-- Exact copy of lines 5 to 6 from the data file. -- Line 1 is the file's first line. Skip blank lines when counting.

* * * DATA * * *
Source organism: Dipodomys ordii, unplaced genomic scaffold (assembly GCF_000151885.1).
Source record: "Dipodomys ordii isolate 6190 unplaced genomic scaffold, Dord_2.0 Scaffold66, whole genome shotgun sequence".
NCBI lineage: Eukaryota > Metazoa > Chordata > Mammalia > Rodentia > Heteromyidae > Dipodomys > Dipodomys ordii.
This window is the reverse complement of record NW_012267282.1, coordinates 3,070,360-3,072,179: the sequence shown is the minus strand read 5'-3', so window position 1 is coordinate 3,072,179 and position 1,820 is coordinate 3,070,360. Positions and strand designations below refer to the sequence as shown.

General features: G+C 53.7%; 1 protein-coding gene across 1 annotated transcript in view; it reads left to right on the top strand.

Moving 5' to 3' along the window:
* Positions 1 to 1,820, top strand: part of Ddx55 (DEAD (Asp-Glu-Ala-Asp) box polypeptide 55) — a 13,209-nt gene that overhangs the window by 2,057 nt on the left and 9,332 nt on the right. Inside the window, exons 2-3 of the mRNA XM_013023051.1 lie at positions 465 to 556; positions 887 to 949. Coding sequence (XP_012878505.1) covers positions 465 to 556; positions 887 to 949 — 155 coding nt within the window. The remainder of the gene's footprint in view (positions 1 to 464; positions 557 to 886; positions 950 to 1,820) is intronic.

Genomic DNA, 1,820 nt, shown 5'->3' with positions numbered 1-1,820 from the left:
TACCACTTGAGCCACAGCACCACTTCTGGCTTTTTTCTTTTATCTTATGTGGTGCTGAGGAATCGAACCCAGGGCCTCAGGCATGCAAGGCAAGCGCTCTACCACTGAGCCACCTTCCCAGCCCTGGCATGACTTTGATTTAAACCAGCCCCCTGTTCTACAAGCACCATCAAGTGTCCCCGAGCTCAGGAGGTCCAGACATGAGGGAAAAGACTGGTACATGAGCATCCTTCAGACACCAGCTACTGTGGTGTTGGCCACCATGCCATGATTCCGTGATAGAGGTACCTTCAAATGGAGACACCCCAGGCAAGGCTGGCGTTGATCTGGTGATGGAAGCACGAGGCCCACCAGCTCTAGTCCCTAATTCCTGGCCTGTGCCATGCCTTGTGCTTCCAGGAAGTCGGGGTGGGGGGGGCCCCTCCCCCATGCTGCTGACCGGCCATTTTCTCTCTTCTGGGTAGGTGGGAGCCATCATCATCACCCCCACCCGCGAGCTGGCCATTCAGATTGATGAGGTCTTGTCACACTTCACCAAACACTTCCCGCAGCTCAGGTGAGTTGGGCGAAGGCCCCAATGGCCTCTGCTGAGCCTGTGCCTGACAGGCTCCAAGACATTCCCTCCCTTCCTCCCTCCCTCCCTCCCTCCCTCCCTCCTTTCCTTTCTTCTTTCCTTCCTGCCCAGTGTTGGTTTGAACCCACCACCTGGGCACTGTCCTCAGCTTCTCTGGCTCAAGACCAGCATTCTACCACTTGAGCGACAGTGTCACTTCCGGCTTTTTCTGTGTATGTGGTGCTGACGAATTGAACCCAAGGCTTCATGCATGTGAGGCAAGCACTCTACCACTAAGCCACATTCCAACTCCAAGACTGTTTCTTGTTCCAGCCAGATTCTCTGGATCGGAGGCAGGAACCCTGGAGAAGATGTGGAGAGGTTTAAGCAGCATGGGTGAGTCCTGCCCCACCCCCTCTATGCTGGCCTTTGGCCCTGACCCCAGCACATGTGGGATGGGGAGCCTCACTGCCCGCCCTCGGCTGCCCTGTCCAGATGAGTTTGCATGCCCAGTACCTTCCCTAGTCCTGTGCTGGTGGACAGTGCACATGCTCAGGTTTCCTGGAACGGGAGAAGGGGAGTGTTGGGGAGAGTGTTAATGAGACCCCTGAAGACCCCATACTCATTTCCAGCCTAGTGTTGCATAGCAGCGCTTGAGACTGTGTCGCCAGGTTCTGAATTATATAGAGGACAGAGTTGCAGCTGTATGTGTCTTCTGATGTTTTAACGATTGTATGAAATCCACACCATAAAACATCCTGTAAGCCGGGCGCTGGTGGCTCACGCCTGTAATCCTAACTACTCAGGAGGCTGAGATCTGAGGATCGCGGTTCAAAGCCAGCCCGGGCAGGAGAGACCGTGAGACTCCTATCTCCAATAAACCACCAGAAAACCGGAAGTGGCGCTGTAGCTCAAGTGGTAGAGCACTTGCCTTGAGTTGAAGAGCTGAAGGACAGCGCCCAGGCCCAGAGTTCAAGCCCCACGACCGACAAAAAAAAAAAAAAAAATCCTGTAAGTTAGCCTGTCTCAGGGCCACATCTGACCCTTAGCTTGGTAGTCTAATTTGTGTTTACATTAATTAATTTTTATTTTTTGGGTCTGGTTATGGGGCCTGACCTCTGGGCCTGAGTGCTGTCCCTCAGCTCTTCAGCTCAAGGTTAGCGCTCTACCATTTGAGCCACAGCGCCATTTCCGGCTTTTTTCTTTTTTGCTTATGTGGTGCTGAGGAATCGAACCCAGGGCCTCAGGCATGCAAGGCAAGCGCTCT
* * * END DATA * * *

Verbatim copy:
General features: G+C 53.7%; 1 protein-coding gene across 1 annotated transcript in view; it reads left to right on the top strand.

Moving 5' to 3' along the window: